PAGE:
Alien from 'Life' Inspired by Truly Bizarre Earth Organism (Exclusive Video)

In the recent sci-fi horror flick "Life," a terrifying, tentacled and seemingly immortal alien named Calvin wreaks havoc on the International Space Station. In a new video, the filmmakers explain the art and science behind this weird extraterrestrial monster.

The clip comes from one of the behind-the-scenes featurettes included with the new digital download, which is available beginning today (June 2). On June 20, "Life" fans will be able to buy the film on Blu-ray, DVD or 4K.

Buy "Life" on Amazon (Image credit: Sony Pictures)

Along with three featurettes, the new releases will include deleted scenes and the never-before-seen "astronaut diaries" recorded by the crew at the space station. ['Life' Brings Terrifying Space Thrills (Photo Gallery)]

In the featurette titled "Creating Life: The Art and Reality of Calvin," director Daniel Espinosa and geneticist Adam Rutherford explain how their alien concept evolved from something not so extraterrestrial: a slime-mold species called Dictyostelium.

"They're not very threatening, but they are very beautiful," Rutherford said in the video. "At a certain point in their life cycle, all the individual cells come together … And they form these incredible 3D structures, and they grow a little bit like mushrooms."

Calvin wasn't always a murderous space octopus. When a sample return mission retrieves the extraterrestrial from Mars, it's only a dormant, single-celled organism. But after getting a little TLC inside the space station's science lab, Calvin begins to grow into a cute, wiggly little mushroom.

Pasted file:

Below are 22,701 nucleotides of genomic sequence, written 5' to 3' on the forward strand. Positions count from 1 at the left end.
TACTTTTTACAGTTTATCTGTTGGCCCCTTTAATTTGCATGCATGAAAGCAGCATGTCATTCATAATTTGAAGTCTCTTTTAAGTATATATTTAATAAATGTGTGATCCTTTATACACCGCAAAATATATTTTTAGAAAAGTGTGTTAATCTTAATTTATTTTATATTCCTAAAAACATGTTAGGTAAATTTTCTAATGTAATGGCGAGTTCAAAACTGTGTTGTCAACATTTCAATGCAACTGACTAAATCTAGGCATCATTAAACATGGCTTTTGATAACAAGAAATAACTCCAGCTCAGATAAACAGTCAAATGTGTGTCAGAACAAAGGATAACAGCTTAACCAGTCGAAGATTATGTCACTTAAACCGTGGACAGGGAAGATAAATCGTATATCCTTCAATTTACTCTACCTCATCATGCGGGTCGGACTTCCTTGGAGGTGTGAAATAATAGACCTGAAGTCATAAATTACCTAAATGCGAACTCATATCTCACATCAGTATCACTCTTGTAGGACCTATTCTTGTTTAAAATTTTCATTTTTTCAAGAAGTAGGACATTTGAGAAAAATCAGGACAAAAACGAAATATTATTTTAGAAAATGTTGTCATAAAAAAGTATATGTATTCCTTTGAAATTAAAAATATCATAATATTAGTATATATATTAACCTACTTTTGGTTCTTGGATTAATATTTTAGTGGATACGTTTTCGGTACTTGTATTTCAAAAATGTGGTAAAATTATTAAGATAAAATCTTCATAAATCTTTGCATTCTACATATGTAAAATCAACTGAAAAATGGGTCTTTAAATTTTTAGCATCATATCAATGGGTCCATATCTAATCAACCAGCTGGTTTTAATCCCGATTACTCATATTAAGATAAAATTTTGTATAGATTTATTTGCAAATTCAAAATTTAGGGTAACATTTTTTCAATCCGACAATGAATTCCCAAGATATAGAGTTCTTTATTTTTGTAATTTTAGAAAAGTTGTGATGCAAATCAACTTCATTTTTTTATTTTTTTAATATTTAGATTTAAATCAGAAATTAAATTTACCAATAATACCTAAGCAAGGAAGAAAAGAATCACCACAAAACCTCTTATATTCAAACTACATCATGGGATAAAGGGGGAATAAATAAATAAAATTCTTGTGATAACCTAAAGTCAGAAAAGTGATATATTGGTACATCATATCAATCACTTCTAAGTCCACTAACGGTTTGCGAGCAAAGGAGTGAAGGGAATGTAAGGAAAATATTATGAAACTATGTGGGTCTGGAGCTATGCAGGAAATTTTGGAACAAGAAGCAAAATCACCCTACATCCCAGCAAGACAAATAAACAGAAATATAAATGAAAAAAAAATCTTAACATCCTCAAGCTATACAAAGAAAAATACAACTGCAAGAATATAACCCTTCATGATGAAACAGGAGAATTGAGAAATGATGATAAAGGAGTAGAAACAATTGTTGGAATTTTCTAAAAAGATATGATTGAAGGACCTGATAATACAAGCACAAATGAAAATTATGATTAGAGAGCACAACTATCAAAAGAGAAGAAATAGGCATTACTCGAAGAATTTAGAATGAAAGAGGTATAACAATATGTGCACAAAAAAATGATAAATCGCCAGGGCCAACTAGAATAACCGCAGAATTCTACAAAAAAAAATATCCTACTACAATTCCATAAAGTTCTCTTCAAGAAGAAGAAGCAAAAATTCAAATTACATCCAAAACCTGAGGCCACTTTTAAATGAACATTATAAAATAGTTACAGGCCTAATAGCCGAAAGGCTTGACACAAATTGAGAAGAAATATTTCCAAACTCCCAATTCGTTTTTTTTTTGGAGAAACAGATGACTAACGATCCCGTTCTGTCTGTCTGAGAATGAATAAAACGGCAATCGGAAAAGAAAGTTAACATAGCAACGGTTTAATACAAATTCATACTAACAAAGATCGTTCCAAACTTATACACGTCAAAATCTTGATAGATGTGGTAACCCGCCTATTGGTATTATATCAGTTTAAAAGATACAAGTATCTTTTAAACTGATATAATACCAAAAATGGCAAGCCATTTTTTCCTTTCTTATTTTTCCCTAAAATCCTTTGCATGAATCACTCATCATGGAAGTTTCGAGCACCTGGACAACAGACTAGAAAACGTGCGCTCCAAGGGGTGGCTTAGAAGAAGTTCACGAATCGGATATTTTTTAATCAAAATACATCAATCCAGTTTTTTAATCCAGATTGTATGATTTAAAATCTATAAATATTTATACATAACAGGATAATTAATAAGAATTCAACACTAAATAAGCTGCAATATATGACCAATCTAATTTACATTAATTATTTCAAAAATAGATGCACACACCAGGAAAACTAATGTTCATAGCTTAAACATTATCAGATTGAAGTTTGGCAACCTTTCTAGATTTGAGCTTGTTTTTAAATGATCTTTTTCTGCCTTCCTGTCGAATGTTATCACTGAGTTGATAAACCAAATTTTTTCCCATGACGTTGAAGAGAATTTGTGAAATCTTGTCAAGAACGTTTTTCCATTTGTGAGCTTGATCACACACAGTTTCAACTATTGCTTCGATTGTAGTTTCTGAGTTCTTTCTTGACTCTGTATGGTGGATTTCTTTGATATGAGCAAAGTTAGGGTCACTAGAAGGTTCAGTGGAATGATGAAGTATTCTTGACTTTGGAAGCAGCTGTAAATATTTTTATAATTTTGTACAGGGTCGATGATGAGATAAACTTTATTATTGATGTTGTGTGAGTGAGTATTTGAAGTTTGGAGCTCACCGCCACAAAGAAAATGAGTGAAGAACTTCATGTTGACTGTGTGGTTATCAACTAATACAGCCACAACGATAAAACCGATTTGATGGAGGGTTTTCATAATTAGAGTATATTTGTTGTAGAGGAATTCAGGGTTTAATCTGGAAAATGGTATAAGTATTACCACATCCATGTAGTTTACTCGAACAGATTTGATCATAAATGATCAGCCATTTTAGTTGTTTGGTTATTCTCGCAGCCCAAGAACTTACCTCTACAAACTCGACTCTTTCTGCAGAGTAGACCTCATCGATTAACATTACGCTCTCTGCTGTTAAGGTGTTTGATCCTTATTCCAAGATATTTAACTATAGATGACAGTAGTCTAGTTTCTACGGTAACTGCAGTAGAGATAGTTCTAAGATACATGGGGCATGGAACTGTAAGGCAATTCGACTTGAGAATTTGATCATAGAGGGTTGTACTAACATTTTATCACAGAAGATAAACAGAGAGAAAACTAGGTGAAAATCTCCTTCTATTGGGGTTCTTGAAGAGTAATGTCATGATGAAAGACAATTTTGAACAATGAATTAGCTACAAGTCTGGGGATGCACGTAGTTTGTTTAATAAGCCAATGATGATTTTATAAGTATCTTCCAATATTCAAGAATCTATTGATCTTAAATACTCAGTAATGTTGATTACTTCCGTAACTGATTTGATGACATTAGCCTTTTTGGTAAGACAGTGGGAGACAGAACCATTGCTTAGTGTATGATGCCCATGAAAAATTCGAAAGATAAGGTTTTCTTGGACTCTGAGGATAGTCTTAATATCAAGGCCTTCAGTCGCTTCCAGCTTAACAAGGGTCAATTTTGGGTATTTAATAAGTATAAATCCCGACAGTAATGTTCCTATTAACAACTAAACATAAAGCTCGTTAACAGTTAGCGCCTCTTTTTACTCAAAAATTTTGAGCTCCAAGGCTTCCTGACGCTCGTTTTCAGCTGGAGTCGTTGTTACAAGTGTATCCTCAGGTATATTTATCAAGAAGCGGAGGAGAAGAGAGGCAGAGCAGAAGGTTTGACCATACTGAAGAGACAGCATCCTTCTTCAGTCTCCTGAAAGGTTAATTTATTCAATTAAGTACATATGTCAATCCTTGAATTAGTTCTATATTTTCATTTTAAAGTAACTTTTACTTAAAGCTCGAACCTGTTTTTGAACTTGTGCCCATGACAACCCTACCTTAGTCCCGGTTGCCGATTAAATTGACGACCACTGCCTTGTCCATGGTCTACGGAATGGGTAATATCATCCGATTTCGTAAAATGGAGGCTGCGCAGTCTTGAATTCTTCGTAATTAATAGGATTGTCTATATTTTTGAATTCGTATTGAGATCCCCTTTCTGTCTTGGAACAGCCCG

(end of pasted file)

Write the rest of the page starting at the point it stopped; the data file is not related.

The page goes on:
The alien life-form in the sci-fi movie "Life" was based on an Earth-dwelling slime-mold organism called Dictyostelium. (Image credit: Sony Pictures/CTMG Inc.)

While everyone on Earth and in space fawns over the adorable alien species they just discovered, it doesn't take long before things start to get ugly. Calvin grows out of control, tries to kill everyone aboard the space station and recklessly demolishes the orbiting lab in the process.

Espinosa said he found video footage of the slime mold fascinating because "you could see an organism that had a different kind of muscularity — that it could change, divide and overtake whatever it was approaching in a different way than we're used to."

To watch the rest of this video and other bonus materials, you can buy "Life" on Amazon Video and other digital platforms today. For an even closer look at Calvin, you can wait for the 4K version to come out on June 20.

Email Hanneke Weitering at or follow her @hannekescience. Follow us @Spacedotcom, Facebook and Google+. Original article on 

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Hanneke Weitering
Contributing expert

Hanneke Weitering is a multimedia journalist in the Pacific Northwest reporting on the future of aviation at and Aviation International News and was previously the Editor for Spaceflight and Astronomy news here at As an editor with over 10 years of experience in science journalism she has previously written for Scholastic Classroom Magazines, MedPage Today and The Joint Institute for Computational Sciences at Oak Ridge National Laboratory. After studying physics at the University of Tennessee in her hometown of Knoxville, she earned her graduate degree in Science, Health and Environmental Reporting (SHERP) from New York University. Hanneke joined the team in 2016 as a staff writer and producer, covering topics including spaceflight and astronomy. She currently lives in Seattle, home of the Space Needle, with her cat and two snakes. In her spare time, Hanneke enjoys exploring the Rocky Mountains, basking in nature and looking for dark skies to gaze at the cosmos.